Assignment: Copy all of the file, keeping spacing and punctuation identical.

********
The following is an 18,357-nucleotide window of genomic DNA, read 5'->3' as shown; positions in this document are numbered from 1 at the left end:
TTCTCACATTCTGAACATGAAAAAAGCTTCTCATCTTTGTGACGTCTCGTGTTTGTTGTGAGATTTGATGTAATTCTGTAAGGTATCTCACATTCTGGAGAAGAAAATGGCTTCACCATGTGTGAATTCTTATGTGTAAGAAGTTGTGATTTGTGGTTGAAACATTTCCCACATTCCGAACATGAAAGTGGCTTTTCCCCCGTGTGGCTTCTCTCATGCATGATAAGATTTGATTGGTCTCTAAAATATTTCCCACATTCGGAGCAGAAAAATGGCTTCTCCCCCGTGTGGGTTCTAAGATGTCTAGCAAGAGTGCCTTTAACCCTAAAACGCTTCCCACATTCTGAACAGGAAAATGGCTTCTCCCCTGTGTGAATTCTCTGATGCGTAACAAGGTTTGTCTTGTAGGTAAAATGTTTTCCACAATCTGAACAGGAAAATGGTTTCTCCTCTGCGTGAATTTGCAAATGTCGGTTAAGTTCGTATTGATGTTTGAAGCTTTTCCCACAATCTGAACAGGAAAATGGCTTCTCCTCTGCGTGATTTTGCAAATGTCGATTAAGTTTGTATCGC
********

The following is an 18,357-nucleotide window of genomic DNA, read 5'->3' as shown; positions in this document are numbered from 1 at the left end:
TTCTCACATTCTGAACATGAAAAAAGCTTCTCATCTTTGTGACGTCTCGTGTTTGTTGTGAGATTTGATGTAATTCTGTAAGGTATCTCACATTCTGGAGAAGAAAATGGCTTCACCATGTGTGAATTCTTATGTGTAAGAAGTTGTGATTTGTGGTTGAAACATTTCCCACATTCCGAACATGAAAGTGGCTTTTCCCCCGTGTGGCTTCTCTCATGCATGATAAGATTTGATTGGTCTCTAAAATATTTCCCACATTCGGAGCAGAAAAATGGCTTCTCCCCCGTGTGGGTTCTAAGATGTCTAGCAAGAGTGCCTTTAACCCTAAAACGCTTCCCACATTCTGAACAGGAAAATGGCTTCTCCCCTGTGTGAATTCTCTGATGCGTAACAAGGTTTGTCTTGTAGGTAAAATGTTTTCCACAATCTGAACAGGAAAATGGTTTCTCCTCTGCGTGAATTTGCAAATGTCGGTTAAGTTCGTATTGATGTTTGAAGCTTTTCCCACAATCTGAACAGGAAAATGGCTTCTCCTCTGCGTGATTTTGCAAATGTCGATTAAGTTTGTATCGC